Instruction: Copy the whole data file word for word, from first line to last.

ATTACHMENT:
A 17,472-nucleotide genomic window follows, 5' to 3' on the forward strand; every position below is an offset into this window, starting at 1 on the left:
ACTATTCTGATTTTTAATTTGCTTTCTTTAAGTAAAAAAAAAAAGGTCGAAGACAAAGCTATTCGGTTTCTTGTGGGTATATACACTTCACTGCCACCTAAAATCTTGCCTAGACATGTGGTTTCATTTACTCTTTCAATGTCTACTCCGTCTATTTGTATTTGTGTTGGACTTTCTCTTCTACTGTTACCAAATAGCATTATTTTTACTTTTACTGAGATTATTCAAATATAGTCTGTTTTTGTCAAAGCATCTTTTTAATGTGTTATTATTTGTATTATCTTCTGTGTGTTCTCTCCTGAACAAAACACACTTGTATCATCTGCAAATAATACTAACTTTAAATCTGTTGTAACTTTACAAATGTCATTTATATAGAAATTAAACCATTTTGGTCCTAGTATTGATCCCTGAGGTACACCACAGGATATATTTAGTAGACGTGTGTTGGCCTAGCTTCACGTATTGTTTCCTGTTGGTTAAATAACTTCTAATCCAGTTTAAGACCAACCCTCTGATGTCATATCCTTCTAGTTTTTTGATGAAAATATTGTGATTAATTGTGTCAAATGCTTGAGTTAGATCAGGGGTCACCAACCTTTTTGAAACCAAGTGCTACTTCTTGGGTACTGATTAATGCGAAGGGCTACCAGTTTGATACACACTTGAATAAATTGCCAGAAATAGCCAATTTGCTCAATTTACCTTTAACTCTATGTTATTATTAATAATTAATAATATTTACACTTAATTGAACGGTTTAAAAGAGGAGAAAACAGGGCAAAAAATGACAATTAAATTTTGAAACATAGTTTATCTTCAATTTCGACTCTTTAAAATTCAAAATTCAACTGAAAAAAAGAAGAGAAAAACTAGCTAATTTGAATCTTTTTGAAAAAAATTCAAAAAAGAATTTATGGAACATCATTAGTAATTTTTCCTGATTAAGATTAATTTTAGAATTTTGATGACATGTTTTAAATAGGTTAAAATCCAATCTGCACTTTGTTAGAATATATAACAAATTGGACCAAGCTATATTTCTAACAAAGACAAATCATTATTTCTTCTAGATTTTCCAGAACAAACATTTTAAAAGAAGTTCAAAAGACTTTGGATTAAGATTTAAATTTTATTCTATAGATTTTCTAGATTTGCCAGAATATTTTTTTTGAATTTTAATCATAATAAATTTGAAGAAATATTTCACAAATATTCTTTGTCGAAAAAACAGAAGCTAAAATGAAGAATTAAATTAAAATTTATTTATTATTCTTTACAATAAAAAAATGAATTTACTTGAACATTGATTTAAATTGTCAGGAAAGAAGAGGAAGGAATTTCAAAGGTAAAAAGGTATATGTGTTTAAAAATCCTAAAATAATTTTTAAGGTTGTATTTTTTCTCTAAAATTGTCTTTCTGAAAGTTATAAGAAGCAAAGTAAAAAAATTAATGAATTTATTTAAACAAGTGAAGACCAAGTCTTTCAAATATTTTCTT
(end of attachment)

A 17,472-nucleotide genomic window follows, 5' to 3' on the forward strand; every position below is an offset into this window, starting at 1 on the left:
ACTATTCTGATTTTTAATTTGCTTTCTTTAAGTAAAAAAAAAAAGGTCGAAGACAAAGCTATTCGGTTTCTTGTGGGTATATACACTTCACTGCCACCTAAAATCTTGCCTAGACATGTGGTTTCATTTACTCTTTCAATGTCTACTCCGTCTATTTGTATTTGTGTTGGACTTTCTCTTCTACTGTTACCAAATAGCATTATTTTTACTTTTACTGAGATTATTCAAATATAGTCTGTTTTTGTCAAAGCATCTTTTTAATGTGTTATTATTTGTATTATCTTCTGTGTGTTCTCTCCTGAACAAAACACACTTGTATCATCTGCAAATAATACTAACTTTAAATCTGTTGTAACTTTACAAATGTCATTTATATAGAAATTAAACCATTTTGGTCCTAGTATTGATCCCTGAGGTACACCACAGGATATATTTAGTAGACGTGTGTTGGCCTAGCTTCACGTATTGTTTCCTGTTGGTTAAATAACTTCTAATCCAGTTTAAGACCAACCCTCTGATGTCATATCCTTCTAGTTTTTTGATGAAAATATTGTGATTAATTGTGTCAAATGCTTGAGTTAGATCAGGGGTCACCAACCTTTTTGAAACCAAGTGCTACTTCTTGGGTACTGATTAATGCGAAGGGCTACCAGTTTGATACACACTTGAATAAATTGCCAGAAATAGCCAATTTGCTCAATTTACCTTTAACTCTATGTTATTATTAATAATTAATAATATTTACACTTAATTGAACGGTTTAAAAGAGGAGAAAACAGGGCAAAAAATGACAATTAAATTTTGAAACATAGTTTATCTTCAATTTCGACTCTTTAAAATTCAAAATTCAACTGAAAAAAAGAAGAGAAAAACTAGCTAATTTGAATCTTTTTGAAAAAAATTCAAAAAAGAATTTATGGAACATCATTAGTAATTTTTCCTGATTAAGATTAATTTTAGAATTTTGATGACATGTTTTAAATAGGTTAAAATCCAATCTGCACTTTGTTAGAATATATAACAAATTGGACCAAGCTATATTTCTAACAAAGACAAATCATTATTTCTTCTAGATTTTCCAGAACAAACATTTTAAAAGAAGTTCAAAAGACTTTGGATTAAGATTTAAATTTTATTCTATAGATTTTCTAGATTTGCCAGAATATTTTTTTTGAATTTTAATCATAATAAATTTGAAGAAATATTTCACAAATATTCTTTGTCGAAAAAACAGAAGCTAAAATGAAGAATTAAATTAAAATTTATTTATTATTCTTTACAATAAAAAAATGAATTTACTTGAACATTGATTTAAATTGTCAGGAAAGAAGAGGAAGGAATTTCAAAGGTAAAAAGGTATATGTGTTTAAAAATCCTAAAATAATTTTTAAGGTTGTATTTTTTCTCTAAAATTGTCTTTCTGAAAGTTATAAGAAGCAAAGTAAAAAAATTAATGAATTTATTTAAACAAGTGAAGACCAAGTCTTTCAAATATTTTCTT